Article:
Book reviews

The Classics Club is celebrating its tenth birthday and has provided the following ten questions for members to answer.

When did you join the Classics Club?

August 2018. I’m currently reading the 41st book of my first 51 book challenge and yes, I know the challenge is to read 50 books over five years but I miscounted. I’ve always preferred reading to math (since you’re reading this, I wouldn’t be surprised if you felt the same way).

What is the best classic book you’ve read for the club so far?

Villette. Charlotte Bronte’s story and writing were beautiful and the heroine, Lucy Snowe, was one of the most resilient characters I’ve ever met. The ending made me cry great big, gulping sobs.

I wish I’d read Villette years ago so I could have had the pleasure of re-reading it over the years.

What is the first classic you ever read?

If Little Golden Books count, my Grade One teacher gave me a copy of A Child’s Garden of Verses by Robert Louis Stevenson although I didn’t love this book as much as Tommy Visits the Doctor (while not a classic I couldn’t resist including the book in my photo).

Little Women, which I read so many times the cover has fallen off, the Heidi series, Aesop’s Fables, The House at Pooh Corner, Pollyanna and What Katy Did would have come my way later, although I couldn’t say which came first. I think Anne of Green Gables, Black Beauty, the Billabong books and abridged versions of Pride and Prejudice and The Hound of the Baskervilles came my way later in childhood.

Which classic book inspired you the most?

Out of the forty or so books I’ve read in this challenge, this has to be Dubliners by James Joyce. Dubliners made me want to tell the story of the place where I grew up and the people who lived and visited. unfortunately, I don’t have the talent but the following excerpt from my review will give you an idea of ‘my’ Dubliners.

“stories about the old women who gathered weekly to cackle over afternoon tea at each other’s homes, farmers who worked hard, raised families and brought their daughters up to know they could do anything, eccentric fishermen, lonely local children who looked forward all year to the arrival of playmates in summer, a handful of mad artists, a school teacher who took drugs and fell into a chest freezer, one or two blow-ins who resented anyone whose family had been in the area for generations and in summer, hordes of moneyed, boarding school-educated squatters from the Western District who sun-bathed together, played golf with each other then drank all night at the golf club without ever noticing a local.”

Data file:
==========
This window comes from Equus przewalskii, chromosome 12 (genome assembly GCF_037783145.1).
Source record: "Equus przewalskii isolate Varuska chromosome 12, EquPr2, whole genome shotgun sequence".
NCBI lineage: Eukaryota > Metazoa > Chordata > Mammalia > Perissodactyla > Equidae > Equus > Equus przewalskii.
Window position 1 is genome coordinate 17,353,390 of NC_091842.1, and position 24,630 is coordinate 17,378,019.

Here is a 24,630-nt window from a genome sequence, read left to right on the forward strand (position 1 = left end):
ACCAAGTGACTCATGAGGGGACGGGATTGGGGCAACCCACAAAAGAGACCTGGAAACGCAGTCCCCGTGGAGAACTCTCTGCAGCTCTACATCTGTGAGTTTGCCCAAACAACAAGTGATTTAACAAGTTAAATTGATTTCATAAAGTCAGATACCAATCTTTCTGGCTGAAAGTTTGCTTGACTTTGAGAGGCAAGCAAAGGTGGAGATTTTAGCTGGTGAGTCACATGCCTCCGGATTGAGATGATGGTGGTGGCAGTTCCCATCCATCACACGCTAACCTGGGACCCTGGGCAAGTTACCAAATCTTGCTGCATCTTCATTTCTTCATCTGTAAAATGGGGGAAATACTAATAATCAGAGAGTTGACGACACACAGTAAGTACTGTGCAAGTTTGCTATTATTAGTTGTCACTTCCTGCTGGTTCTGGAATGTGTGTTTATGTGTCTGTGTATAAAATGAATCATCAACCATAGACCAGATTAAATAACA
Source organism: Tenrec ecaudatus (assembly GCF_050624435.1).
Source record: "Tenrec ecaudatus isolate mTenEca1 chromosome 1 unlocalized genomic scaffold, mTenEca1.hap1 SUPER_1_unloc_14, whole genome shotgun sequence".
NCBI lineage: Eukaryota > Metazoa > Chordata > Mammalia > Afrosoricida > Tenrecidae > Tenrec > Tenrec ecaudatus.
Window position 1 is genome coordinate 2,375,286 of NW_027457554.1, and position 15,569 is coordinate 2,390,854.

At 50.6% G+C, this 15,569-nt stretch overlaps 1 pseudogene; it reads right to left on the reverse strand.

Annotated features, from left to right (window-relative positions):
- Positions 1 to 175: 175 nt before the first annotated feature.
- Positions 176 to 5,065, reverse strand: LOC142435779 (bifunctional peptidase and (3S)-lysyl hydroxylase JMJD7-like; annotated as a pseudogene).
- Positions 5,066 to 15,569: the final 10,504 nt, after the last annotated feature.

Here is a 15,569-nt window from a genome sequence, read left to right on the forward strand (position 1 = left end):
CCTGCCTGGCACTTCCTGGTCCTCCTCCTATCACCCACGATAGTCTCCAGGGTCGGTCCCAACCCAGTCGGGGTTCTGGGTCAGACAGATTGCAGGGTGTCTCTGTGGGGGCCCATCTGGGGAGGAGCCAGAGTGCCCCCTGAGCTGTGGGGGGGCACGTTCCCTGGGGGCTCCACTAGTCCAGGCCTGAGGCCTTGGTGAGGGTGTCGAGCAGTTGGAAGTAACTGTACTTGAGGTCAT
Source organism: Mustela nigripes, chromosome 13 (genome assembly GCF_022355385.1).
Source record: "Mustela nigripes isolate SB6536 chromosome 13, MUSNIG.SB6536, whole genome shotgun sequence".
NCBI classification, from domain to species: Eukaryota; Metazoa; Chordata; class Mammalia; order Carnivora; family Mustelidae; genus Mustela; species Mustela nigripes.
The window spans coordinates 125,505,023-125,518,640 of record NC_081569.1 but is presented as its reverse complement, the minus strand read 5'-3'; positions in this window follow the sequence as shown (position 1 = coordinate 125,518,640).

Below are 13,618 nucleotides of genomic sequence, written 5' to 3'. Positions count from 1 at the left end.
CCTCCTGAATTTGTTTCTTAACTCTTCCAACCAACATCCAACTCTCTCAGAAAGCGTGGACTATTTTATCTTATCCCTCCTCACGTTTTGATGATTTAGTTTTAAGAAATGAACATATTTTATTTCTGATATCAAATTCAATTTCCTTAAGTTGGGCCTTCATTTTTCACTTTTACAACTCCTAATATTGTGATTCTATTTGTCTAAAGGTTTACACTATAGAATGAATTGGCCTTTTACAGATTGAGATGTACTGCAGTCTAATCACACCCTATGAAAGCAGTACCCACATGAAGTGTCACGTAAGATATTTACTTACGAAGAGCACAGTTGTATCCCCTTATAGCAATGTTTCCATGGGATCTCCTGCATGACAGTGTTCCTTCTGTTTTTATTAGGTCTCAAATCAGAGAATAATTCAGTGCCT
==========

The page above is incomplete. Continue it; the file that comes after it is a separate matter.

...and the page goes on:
What is the most challenging one you’ve ever read, or tried to read?

Out of everything I’ve read so far for this challenge, Pamela by Samuel Richardson has been the most irritating, slowest moving and dull, and not surprisingly, I didn’t finish the book.

I didn’t much like Tender is the Night by F. Scott Fitzgerald because I felt as if the author wrote too freely of his wife’s personal affairs even though wanting to know more about the Fitzgerald’s private lives had been one of the reasons I initially added the book to my Classics Club list. However, I found the story to be tawdry and felt that the author had taken too much advantage of his wife’s history and mental health issues in writing about them.

Favourite movie adaptation of a classic? Least favorite?

Favourite: Vanity Fair with Reece Witherspoon as Becky Sharp.

Least favourite: None. All of the movie adaptations I’ve seen of books from my list have been good.

Which classic character most reminds you of yourself?

Seriously? You have to ask? Aren’t we all Lizzie from Pride and Prejudice?

Has there been a classic title you expected to dislike and ended up loving? Respecting? Appreciating?

Wuthering Heights. I read this as a teenager, hated the story and couldn’t understand what Cathy and Heathcliff saw in each other. When I re-read Wuthering Heights as an adult I realised the book was not a romance, but a story about the cycle of family violence.

Classic/s you are DEFINITELY GOING TO MAKE HAPPEN next year?

Middlemarch. I’ve been putting this book off for years because it is so long!

Favorite memory with a classic and/or your favourite memory with The Classics Club?

Taking part in a review-along of L.P Hartley’s The Go-Between with other Classics Club members and WordPress bloggers. The experience of sharing ideas about a book I loved with other reviewers brought me more joy than I could have imagined.

https://theclassicsclubblog.wordpress.com/